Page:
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Thread: Benchmarking ZFS On FreeBSD vs. EXT4 & Btrfs On Linux

  1. #81

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    For you information those are the papers:

    http://en.wikipedia.org/wiki/List_of...mputer_science

    Not sun marketing bull, their lame biased benchmarks and sun paid people bull. Now, troll, show me the papers.

  2. #82
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    Well Steve. First of all, I have studied more math than you ever had, which is evident because you say so ignorant things. Second, I suggest you read a bit more. You know, the hype about ZFS and DTrace, etc - is for real. The Solaris guys ARE good. They KNOW what they are doing. Otherwise noone would cared for ZFS nor DTrace. When the Solaris guys says things, you better listen. They know things. You DONT. They can see trends, they know how much storage the server halls are bying, and they see it grows exponentially. You dont have that information.

    When you talk about Moore's law
    "Moore's law is about transistor density on silicon. It has nothing to do with disk space."

    Let us read more on this law, regarding hard drives part:
    http://en.wikipedia.org/wiki/Moore%27s_law
    It turns out that hard drives have the same development, called Kryder's law:
    "A similar law [as Moore's law] (sometimes called Kryder's Law) has held for hard disk storage cost per unit of information"

    And there is a article in "Scientific American" about Kryder's law:
    http://www.scientificamerican.com/ar...id=kryders-law
    Which says that "says that magnetic disk areal storage density doubles annually"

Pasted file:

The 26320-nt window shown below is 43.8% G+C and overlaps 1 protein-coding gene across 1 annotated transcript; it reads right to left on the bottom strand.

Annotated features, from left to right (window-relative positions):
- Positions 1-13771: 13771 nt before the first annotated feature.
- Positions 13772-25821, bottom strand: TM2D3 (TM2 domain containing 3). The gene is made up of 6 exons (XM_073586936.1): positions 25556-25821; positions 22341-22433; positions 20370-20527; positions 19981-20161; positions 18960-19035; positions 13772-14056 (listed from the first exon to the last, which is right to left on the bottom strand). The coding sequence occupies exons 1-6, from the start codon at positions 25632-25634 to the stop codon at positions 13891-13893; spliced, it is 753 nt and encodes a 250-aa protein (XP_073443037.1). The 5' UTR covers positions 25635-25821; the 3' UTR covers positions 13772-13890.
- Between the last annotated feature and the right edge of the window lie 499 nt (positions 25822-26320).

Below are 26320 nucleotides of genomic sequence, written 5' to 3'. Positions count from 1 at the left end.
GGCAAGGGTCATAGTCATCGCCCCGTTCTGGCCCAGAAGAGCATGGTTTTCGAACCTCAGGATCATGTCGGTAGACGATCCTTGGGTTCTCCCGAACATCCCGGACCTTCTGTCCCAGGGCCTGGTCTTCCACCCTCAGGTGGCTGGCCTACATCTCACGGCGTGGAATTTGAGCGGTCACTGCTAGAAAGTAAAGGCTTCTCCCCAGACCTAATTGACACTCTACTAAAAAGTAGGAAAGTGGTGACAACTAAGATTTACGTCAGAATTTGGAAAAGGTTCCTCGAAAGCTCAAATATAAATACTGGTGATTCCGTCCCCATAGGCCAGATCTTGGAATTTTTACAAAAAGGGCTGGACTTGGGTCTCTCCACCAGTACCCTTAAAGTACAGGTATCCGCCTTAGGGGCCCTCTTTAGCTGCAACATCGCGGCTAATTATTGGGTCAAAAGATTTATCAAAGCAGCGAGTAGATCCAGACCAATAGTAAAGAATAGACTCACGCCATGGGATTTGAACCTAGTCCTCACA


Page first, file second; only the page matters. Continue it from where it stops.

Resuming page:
Do you know enough math to understand what this means? It means EXPONENTIAL GROWTH, the same as Moore's law. And if you dont know theory about asymptotics, let me tell you. Exponential growth is a very bad thing, it grows extremely fast. It actually, grows exponentially. Therefore you are wrong on this. Your premise is false, and your entire reasoning is FAIL. And you say I dont understand arithmetic and math? Jesus. What are those Linux guys out there? Uneducated all of them? I cant help but wonder. Why am I wasting time pointing out errors in their juvenile reasonings?
    You're trying to evade the issue. (The issue being whether designing a 128 bit filesystem today is reasonable or completely over-the-top.) I'll respond only to the one relevant bit of your response.

    Kryders' Law is demonstrably optimistic. In 1996, a Seagate ST225 20MB drive sold for about $229. (I remember because I bought one.) In the intervening 24 years, if Kryder's estimate were correct, we'd have 335TB drives on the shelves today. We don't. If instead, you assume that capacity has doubled every 18 months, it extrapolates about to about 1.4TB today. Clearly, viewed over the last 24 years, an 18 month doubling period is far more accurate than the "doubling annually" supposition. Then again, Kryder is talking about data per unit area, and drive areas have decreased. The important and relevant bit is that from a commercial standpoint, the cost per dollar has halved only about every 18 months. That, and the practical matter of "how many physical drives does it take to achieve X capacity", and not data per unit area, are the relevant points regarding.

    But even if we assume that filesystem size requirements doubled annually, we're still looking at 32 years to grow from what 32 bit can support to what 64 bit can support. And another 64 years to go from what 64 bit can support to what 128 bit can support, for a total of 96 years. If we (*very* generously) assume that some apps today require 48 bits, (and can anyone cite an example of that?) that's still 80 years using your overly optimistic growth estimate. I ask again, do you really think people will be mkfs'ing new filesystems with ZFS in 80 years?!